Final Verdict - Probably very interesting for the medical community, but it may be a tough read for common Joe.
2 1/2 Stars
Vision, recognition & perception are the focus in this book. First part of the book is about the stories of patients with higher cortical visual disorders; in the second part he describes his own vision problems due to melanoma of the eye and his lifelong inability to recognize faces, believe it or not, it is a disorder called Prosopagnosia.
First is the story of Lilian who starts out with musical alexia - inability to read musical scores by an accomplished musician - followed by general alexia. Then he describes the story of Canadian novelist Howard Engel who suffers from even rare form of alexia - where he is unable to read and recognize words but he is able to write - a condition called alexia sine agraphia.
Patty is another patient who develops aphasia - inability to speak and express in words but then she adapts and becomes expert by expressing with gesture and mime using just her left arm because her right side is paralyzed. Patty is inspired by Jeannette, a quadriplegic speech therapist. So the stories are about how people adapt when they lose the ability to recognize or express.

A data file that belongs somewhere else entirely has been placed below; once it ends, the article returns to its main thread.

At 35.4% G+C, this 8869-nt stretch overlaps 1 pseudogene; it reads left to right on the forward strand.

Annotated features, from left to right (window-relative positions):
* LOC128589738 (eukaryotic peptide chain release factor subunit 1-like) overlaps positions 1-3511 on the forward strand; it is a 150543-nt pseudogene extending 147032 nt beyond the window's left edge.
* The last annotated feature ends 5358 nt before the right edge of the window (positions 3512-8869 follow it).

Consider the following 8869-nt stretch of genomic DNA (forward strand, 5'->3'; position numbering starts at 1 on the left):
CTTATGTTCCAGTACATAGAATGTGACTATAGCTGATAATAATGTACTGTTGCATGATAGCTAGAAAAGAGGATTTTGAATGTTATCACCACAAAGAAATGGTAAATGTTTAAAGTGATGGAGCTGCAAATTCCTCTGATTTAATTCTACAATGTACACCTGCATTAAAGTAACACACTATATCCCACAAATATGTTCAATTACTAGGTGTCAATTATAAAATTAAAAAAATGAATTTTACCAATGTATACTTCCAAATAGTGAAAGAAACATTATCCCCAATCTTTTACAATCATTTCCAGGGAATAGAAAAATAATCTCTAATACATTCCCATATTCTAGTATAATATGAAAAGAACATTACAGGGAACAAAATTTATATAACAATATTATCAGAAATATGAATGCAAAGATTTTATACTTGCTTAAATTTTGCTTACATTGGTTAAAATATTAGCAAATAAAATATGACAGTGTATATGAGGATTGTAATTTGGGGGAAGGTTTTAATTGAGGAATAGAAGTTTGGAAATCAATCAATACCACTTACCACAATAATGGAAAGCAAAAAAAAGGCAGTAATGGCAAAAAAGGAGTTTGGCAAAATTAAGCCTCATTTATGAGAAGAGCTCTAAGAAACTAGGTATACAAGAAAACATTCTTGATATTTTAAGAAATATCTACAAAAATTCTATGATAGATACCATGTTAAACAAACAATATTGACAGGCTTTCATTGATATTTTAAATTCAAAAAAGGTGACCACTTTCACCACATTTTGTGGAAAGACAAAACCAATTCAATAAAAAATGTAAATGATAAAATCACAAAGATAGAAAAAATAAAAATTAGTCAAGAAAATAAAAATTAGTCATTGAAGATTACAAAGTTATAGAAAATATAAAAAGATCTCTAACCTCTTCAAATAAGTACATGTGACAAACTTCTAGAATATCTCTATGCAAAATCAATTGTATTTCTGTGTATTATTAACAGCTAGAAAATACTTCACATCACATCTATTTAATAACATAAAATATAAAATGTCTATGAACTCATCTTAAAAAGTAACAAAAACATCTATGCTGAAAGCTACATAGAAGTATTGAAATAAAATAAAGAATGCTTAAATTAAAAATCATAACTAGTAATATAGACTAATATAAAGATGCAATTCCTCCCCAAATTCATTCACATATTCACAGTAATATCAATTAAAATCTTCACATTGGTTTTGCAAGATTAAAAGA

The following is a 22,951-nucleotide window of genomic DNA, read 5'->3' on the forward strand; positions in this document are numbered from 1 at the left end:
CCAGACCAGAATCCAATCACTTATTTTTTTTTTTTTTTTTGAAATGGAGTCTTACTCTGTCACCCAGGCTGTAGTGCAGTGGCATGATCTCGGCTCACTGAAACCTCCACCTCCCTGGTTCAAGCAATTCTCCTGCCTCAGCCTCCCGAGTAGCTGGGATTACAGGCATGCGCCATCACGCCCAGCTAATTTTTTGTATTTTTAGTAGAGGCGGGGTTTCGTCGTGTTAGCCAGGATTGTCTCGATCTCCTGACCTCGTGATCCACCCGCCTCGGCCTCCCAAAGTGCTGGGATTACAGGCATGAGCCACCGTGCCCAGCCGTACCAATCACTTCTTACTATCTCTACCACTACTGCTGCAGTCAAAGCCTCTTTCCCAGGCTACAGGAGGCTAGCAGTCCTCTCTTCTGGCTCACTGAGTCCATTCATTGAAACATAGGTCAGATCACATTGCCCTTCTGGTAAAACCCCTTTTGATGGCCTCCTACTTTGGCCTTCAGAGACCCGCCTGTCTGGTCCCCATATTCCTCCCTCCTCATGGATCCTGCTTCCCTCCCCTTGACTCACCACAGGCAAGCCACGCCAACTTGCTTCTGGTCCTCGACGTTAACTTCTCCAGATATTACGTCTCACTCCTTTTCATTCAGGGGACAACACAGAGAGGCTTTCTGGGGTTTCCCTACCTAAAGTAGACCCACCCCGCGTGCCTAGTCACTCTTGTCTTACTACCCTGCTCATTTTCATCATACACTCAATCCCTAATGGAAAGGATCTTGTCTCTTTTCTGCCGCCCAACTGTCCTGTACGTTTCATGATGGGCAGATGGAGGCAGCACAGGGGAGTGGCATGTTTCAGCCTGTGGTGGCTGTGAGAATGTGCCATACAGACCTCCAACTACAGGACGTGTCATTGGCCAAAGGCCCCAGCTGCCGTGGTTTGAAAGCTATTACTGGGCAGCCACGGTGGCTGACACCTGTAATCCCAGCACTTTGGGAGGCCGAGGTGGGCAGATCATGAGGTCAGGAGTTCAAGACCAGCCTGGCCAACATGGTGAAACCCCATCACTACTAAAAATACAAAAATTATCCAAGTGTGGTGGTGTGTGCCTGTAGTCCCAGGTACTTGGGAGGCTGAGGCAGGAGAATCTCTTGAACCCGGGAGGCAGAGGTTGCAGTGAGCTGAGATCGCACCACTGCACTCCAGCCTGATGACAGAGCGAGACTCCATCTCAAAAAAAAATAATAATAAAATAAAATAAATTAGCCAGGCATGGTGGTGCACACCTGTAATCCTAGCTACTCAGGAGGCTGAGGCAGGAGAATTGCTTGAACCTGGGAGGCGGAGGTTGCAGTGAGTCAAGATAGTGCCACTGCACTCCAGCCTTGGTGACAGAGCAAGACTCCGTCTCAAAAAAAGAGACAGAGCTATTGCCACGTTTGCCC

Sometimes losing one higher cortical function opens the other doors in the brain, for example, study by Nancy Etcoff showing how people with aphasia become better at detecting lies and emotion.
Dr. Sacks has tackled vision before in The Island of Color Blind but this book deals with a different aspect of cortical visual disorders. In A Leg to Stand On he described how he lost awareness of his leg after an injury. Coming from a tradition of British clinical neurology, his vignettes are mostly anecdotal about his patient's life and presentation and at the most he goes into the anatomical basis of the disease; rarely, if at all, does he delve into the neuroelectrophysiological, biochemical or genetic basis of the sickness.
Compared to Dr. Sacks previous books, this book is not as tautly written; at times it gets too technical for a non medical reader and feels dragged. If you have not read Dr. Sack's before then try The Man Who Mistook His Wife For A Hat: And Other Clinical Tales and Uncle Tungsten: Memories of a Chemical Boyhood. Those are probably his best books. If you want to learn about higher visual, perception & recognition disorders and how the brain and people adapt when they lose some of those functions then this book is informative but less engaging.
In this book, Sacks examines the neurology of the eye, with a special focus on his own experiences with the inability to recognize faces, and also a bout of eye cancer that diminished his vision.
But I really didn't get the fire and wonder in these stories that I recall in his other books. The first case study or two were interesting, but then it rapidly became less interesting. There was little sense of discovery, but more of a sense of biography, and for some reason it just didn't work for me.
I can't really recommend this book, because it didn't hold me. But if you must, give it a try. Your experience may be different.